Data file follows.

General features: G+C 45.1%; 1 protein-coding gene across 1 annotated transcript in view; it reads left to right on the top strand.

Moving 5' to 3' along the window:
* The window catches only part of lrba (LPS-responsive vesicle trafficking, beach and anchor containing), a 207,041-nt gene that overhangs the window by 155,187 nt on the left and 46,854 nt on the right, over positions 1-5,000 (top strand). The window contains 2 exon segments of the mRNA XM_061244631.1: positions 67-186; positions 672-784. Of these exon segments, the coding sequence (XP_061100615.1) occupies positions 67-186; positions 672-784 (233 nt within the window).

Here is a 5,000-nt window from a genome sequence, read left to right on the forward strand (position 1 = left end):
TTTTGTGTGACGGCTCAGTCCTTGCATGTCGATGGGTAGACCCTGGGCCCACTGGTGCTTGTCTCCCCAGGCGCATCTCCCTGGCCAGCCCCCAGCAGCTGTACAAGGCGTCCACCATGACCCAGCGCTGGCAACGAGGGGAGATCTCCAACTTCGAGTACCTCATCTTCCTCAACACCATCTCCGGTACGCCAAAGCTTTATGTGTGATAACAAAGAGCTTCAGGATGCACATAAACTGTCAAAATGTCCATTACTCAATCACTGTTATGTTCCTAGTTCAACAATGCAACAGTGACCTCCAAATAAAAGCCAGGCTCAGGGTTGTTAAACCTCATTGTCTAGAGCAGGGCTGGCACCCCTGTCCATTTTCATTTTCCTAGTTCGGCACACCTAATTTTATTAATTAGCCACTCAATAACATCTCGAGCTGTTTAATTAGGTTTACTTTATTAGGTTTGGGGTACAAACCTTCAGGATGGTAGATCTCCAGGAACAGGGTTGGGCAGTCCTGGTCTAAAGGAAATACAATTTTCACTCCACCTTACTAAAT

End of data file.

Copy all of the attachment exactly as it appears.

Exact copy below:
General features: G+C 45.1%; 1 protein-coding gene across 1 annotated transcript in view; it reads left to right on the top strand.

Moving 5' to 3' along the window:
* The window catches only part of lrba (LPS-responsive vesicle trafficking, beach and anchor containing), a 207,041-nt gene that overhangs the window by 155,187 nt on the left and 46,854 nt on the right, over positions 1-5,000 (top strand). The window contains 2 exon segments of the mRNA XM_061244631.1: positions 67-186; positions 672-784. Of these exon segments, the coding sequence (XP_061100615.1) occupies positions 67-186; positions 672-784 (233 nt within the window).

Here is a 5,000-nt window from a genome sequence, read left to right on the forward strand (position 1 = left end):
TTTTGTGTGACGGCTCAGTCCTTGCATGTCGATGGGTAGACCCTGGGCCCACTGGTGCTTGTCTCCCCAGGCGCATCTCCCTGGCCAGCCCCCAGCAGCTGTACAAGGCGTCCACCATGACCCAGCGCTGGCAACGAGGGGAGATCTCCAACTTCGAGTACCTCATCTTCCTCAACACCATCTCCGGTACGCCAAAGCTTTATGTGTGATAACAAAGAGCTTCAGGATGCACATAAACTGTCAAAATGTCCATTACTCAATCACTGTTATGTTCCTAGTTCAACAATGCAACAGTGACCTCCAAATAAAAGCCAGGCTCAGGGTTGTTAAACCTCATTGTCTAGAGCAGGGCTGGCACCCCTGTCCATTTTCATTTTCCTAGTTCGGCACACCTAATTTTATTAATTAGCCACTCAATAACATCTCGAGCTGTTTAATTAGGTTTACTTTATTAGGTTTGGGGTACAAACCTTCAGGATGGTAGATCTCCAGGAACAGGGTTGGGCAGTCCTGGTCTAAAGGAAATACAATTTTCACTCCACCTTACTAAAT